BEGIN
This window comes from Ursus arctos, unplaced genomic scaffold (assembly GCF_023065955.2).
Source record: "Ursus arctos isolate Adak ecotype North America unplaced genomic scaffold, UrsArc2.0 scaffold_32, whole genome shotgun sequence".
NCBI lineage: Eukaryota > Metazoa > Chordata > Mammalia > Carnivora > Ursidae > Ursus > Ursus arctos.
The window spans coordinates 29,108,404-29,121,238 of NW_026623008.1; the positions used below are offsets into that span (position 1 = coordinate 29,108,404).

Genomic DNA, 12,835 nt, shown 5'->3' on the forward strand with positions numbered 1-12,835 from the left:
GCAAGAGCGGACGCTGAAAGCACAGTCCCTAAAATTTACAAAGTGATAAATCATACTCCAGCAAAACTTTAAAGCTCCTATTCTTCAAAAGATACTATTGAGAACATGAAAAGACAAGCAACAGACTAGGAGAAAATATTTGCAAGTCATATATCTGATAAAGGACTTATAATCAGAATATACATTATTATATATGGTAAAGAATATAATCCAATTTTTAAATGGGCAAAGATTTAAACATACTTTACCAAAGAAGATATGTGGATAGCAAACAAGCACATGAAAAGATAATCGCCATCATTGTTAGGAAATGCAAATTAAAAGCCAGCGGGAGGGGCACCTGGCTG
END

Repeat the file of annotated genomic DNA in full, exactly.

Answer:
This window comes from Ursus arctos, unplaced genomic scaffold (assembly GCF_023065955.2).
Source record: "Ursus arctos isolate Adak ecotype North America unplaced genomic scaffold, UrsArc2.0 scaffold_32, whole genome shotgun sequence".
NCBI lineage: Eukaryota > Metazoa > Chordata > Mammalia > Carnivora > Ursidae > Ursus > Ursus arctos.
The window spans coordinates 29,108,404-29,121,238 of NW_026623008.1; the positions used below are offsets into that span (position 1 = coordinate 29,108,404).

Genomic DNA, 12,835 nt, shown 5'->3' on the forward strand with positions numbered 1-12,835 from the left:
GCAAGAGCGGACGCTGAAAGCACAGTCCCTAAAATTTACAAAGTGATAAATCATACTCCAGCAAAACTTTAAAGCTCCTATTCTTCAAAAGATACTATTGAGAACATGAAAAGACAAGCAACAGACTAGGAGAAAATATTTGCAAGTCATATATCTGATAAAGGACTTATAATCAGAATATACATTATTATATATGGTAAAGAATATAATCCAATTTTTAAATGGGCAAAGATTTAAACATACTTTACCAAAGAAGATATGTGGATAGCAAACAAGCACATGAAAAGATAATCGCCATCATTGTTAGGAAATGCAAATTAAAAGCCAGCGGGAGGGGCACCTGGCTG